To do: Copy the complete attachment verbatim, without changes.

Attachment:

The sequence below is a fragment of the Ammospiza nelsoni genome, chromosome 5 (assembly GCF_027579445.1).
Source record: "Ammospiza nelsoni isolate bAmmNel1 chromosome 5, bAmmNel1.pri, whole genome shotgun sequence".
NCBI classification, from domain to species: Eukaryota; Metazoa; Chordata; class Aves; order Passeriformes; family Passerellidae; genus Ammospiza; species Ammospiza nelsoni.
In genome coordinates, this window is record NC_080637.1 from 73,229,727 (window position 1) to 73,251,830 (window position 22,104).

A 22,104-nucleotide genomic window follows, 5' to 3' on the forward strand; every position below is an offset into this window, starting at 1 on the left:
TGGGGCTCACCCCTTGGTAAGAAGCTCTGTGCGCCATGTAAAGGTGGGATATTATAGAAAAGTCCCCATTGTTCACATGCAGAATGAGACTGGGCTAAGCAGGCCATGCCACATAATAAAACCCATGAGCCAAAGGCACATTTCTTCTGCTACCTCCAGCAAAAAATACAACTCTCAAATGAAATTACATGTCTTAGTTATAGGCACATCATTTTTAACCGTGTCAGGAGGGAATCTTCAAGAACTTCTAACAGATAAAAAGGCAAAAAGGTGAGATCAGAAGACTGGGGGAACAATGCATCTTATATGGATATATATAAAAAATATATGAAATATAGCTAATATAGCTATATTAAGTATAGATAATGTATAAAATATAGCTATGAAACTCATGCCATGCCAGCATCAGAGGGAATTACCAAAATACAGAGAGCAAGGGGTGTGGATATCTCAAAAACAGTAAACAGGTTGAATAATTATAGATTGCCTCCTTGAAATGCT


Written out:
The sequence below is a fragment of the Ammospiza nelsoni genome, chromosome 5 (assembly GCF_027579445.1).
Source record: "Ammospiza nelsoni isolate bAmmNel1 chromosome 5, bAmmNel1.pri, whole genome shotgun sequence".
NCBI classification, from domain to species: Eukaryota; Metazoa; Chordata; class Aves; order Passeriformes; family Passerellidae; genus Ammospiza; species Ammospiza nelsoni.
In genome coordinates, this window is record NC_080637.1 from 73,229,727 (window position 1) to 73,251,830 (window position 22,104).

A 22,104-nucleotide genomic window follows, 5' to 3' on the forward strand; every position below is an offset into this window, starting at 1 on the left:
TGGGGCTCACCCCTTGGTAAGAAGCTCTGTGCGCCATGTAAAGGTGGGATATTATAGAAAAGTCCCCATTGTTCACATGCAGAATGAGACTGGGCTAAGCAGGCCATGCCACATAATAAAACCCATGAGCCAAAGGCACATTTCTTCTGCTACCTCCAGCAAAAAATACAACTCTCAAATGAAATTACATGTCTTAGTTATAGGCACATCATTTTTAACCGTGTCAGGAGGGAATCTTCAAGAACTTCTAACAGATAAAAAGGCAAAAAGGTGAGATCAGAAGACTGGGGGAACAATGCATCTTATATGGATATATATAAAAAATATATGAAATATAGCTAATATAGCTATATTAAGTATAGATAATGTATAAAATATAGCTATGAAACTCATGCCATGCCAGCATCAGAGGGAATTACCAAAATACAGAGAGCAAGGGGTGTGGATATCTCAAAAACAGTAAACAGGTTGAATAATTATAGATTGCCTCCTTGAAATGCT